LE CHESNAY, France — No tower, no steeple, no signature Angel Moroni statue atop the LDS Church’s new Paris France Temple?
Non, c’est français.
(No, it’s French.)
As the by-invitation-only sessions of the Paris France Temple open house begin this week, some of the Mormon faithful viewing images and videos will only notice what isn’t there — a few traditional, expected elements of most temples of The Church of Jesus Christ of Latter-day Saints.
And by focusing on what isn’t there, they’ll miss appreciating the unique features of the church’s first temple in France.
That includes the floral patterns in breathtaking art-glass windows and furnishings in French classical and Art Nouveau styles, the beautifully landscaped gardens and courtyards of the temple grounds and the architectural design that blends well with the historical monuments and sights of host city Le Chesnay and the neighboring Palace of Versailles, a 10-minute walk from the temple.
“It is a moment unforgettable for us to finally see after all these years a house of the Lord firmly planted in this beautiful, beautiful location, next to the Versailles Chateau,” said Elder Neil L. Andersen of the church’s Quorum of the Twelve Apostles, one of several LDS general authorities attending early open house events.
“The French people appreciate beautiful architecture,” said Bishop Gérald Caussé, the LDS Church’s presiding bishop and France native who lived with his wife, Valérie, soon after their marriage on Rue des Missionnaires (Street of the Missionaries) not far from where the Paris temple would be built.
“I think there is a recognition around Le Chesnay, from all the people here, that it is a very beautiful building, that it is very respectful of the (surroundings), that it blends very well with the French culture. Very often I hear, ‘It’s French!’
“But at the same time,” he added, “they recognize it is a special building, unlike any others that they have seen before. So, there’s a blend of the French culture but also a very special, spiritual feeling that the people have.”
Announced in October 2011 and started with its groundbreaking in August 2012, the 44,175-square-foot Paris France Temple will be available for a public open house from April 22 through May 13, excluding Sundays.
After its dedication Sunday, May 21, it will become the church’s 156th operating temple, serving the 38,000 LDS members in France, where there are 100 congregations, 10 stakes and two missions.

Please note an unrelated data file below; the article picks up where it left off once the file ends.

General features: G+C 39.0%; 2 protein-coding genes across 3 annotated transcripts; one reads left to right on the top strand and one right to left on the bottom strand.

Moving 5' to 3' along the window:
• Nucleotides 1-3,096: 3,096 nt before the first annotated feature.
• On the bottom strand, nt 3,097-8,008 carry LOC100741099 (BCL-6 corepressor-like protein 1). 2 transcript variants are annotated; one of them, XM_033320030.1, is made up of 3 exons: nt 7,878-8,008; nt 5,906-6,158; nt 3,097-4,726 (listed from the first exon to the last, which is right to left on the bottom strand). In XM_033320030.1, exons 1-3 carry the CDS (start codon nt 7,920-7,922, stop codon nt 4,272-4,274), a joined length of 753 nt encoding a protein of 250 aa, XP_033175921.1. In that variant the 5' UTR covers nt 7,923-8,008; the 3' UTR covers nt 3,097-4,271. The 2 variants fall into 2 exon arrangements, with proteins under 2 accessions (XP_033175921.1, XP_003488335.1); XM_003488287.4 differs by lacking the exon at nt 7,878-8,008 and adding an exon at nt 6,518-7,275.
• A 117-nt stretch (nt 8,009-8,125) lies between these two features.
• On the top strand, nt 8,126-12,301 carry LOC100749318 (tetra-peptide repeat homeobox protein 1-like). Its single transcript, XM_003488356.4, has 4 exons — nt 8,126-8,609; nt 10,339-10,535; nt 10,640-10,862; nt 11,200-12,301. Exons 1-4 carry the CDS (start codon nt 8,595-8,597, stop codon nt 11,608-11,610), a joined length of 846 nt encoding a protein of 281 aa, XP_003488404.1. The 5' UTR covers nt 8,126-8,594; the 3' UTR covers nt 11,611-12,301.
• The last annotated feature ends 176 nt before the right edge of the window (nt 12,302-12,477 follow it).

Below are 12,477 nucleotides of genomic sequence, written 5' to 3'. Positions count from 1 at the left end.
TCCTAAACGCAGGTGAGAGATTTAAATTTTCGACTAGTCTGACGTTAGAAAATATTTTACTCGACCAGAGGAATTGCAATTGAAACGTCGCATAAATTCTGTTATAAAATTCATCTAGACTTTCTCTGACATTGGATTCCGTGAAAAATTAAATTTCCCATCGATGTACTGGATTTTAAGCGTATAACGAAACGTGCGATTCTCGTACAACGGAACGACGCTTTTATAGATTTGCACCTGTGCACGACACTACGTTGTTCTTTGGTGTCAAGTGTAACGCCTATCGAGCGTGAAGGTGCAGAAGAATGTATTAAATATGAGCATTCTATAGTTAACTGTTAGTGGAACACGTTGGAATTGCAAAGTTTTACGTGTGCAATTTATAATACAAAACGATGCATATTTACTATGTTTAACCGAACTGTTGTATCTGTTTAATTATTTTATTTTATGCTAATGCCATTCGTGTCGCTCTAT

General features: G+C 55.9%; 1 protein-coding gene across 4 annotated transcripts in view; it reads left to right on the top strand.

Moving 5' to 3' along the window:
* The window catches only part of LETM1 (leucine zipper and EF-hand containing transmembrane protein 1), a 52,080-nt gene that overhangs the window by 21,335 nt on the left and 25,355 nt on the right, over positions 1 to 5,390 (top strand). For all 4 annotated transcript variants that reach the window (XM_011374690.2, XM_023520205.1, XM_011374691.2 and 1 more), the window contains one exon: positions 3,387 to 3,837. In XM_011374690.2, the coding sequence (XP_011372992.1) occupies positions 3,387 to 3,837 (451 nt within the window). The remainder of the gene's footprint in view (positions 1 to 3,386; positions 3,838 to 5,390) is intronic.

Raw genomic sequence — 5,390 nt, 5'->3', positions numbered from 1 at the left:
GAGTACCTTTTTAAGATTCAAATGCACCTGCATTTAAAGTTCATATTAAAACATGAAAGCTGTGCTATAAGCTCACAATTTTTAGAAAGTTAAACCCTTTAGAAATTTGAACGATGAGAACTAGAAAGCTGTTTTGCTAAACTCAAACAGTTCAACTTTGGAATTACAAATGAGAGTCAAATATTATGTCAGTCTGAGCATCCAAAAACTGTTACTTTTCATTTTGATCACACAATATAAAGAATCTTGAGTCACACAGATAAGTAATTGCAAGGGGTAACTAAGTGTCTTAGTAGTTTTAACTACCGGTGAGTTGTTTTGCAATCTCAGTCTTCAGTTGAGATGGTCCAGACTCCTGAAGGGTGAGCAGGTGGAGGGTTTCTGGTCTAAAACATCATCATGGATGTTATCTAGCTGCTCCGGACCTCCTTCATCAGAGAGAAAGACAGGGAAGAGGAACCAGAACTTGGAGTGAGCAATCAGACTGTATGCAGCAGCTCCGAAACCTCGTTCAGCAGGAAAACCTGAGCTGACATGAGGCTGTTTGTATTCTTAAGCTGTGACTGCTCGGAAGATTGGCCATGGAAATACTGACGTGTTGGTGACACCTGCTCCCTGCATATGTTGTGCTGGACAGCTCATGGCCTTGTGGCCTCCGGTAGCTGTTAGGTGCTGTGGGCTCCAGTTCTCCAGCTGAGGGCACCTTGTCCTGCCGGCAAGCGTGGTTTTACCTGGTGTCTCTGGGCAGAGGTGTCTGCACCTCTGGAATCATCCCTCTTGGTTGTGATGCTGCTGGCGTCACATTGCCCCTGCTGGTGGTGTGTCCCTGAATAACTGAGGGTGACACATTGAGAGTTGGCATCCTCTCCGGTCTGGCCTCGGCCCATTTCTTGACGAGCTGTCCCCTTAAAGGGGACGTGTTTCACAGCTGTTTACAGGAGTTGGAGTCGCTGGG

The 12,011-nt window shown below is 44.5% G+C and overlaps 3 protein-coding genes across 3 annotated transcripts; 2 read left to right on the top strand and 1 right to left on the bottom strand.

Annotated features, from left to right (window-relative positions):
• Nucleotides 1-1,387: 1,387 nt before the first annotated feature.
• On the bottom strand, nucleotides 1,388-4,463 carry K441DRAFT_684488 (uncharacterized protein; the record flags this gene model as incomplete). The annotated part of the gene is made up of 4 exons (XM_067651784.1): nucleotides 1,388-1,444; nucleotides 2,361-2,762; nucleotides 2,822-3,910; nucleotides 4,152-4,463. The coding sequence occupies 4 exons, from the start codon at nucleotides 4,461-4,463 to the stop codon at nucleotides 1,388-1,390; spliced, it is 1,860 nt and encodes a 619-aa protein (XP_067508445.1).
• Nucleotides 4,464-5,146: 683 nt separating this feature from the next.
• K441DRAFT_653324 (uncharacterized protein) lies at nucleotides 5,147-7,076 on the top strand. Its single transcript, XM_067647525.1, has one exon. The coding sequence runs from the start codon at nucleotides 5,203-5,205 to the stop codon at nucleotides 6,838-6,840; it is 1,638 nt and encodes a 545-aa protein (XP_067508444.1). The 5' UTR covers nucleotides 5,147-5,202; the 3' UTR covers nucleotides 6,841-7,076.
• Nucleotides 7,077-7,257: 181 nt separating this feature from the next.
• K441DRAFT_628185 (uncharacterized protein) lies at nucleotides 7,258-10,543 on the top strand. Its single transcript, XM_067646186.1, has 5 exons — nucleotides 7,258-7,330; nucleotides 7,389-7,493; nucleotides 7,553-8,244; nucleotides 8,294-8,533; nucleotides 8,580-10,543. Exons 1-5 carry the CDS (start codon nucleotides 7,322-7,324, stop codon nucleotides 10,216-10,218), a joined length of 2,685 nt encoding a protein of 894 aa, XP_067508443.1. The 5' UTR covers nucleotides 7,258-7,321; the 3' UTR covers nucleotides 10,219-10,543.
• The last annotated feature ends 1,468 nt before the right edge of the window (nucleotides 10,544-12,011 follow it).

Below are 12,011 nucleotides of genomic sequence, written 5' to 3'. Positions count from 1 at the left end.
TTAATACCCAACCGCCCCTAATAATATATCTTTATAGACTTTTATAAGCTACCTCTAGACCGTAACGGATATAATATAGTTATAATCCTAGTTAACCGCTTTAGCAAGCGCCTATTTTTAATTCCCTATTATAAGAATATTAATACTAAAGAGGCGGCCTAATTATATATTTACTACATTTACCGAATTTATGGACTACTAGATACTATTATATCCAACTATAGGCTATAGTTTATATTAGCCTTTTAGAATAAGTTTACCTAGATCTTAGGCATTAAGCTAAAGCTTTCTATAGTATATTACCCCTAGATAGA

Previously, the LDS temples most accessible to church members residing in France were in Frankfurt, Germany; The Hague, Netherlands; and Bern, Switzerland.
No steeple or statue
The Paris France Temple will be the fourth Mormon temple without a steeple or tower, along with the early 20th-century threesome of the Cardston Alberta, Laie Hawaii and Mesa Arizona temples.
And it will join five additional temples without the iconic, gold-plated Angel Moroni statue overhead. Those five include the Hamilton New Zealand and Oakland California temples along with the St. George, Logan and Manti temples in Utah.
The two design teams — one based in Paris, the other in Salt Lake City — worked together to meet local codes and conditions, including height limitations and other requirements, such as exterior stone and appearance.
“We spent a lot of time discussing with local authorities and government architects because it is so close to the monuments,” Bishop Caussé said. “There are a number of constraints that we have, the code that we have to respect. But in the end, it is only good because it makes for a temple that everybody accepts and recognizes as theirs.”
Exterior and grounds
The temple’s exterior is Portuguese limestone, similar of the limestone exteriors common to the region and sharing in part the sense of nobility and grandeur with Versailles and surrounding areas. The sloped roof is in compliance with local code, with the steeper-sloped roofs featuring slate stone shingles.
The temple’s main entry point from the Boulevard Saint Antoine features a two-story relief stone arch, with numerous windows flanking it. The public entrance to the temple grounds, courtyards and plazas is a little to the east of the temple entrance.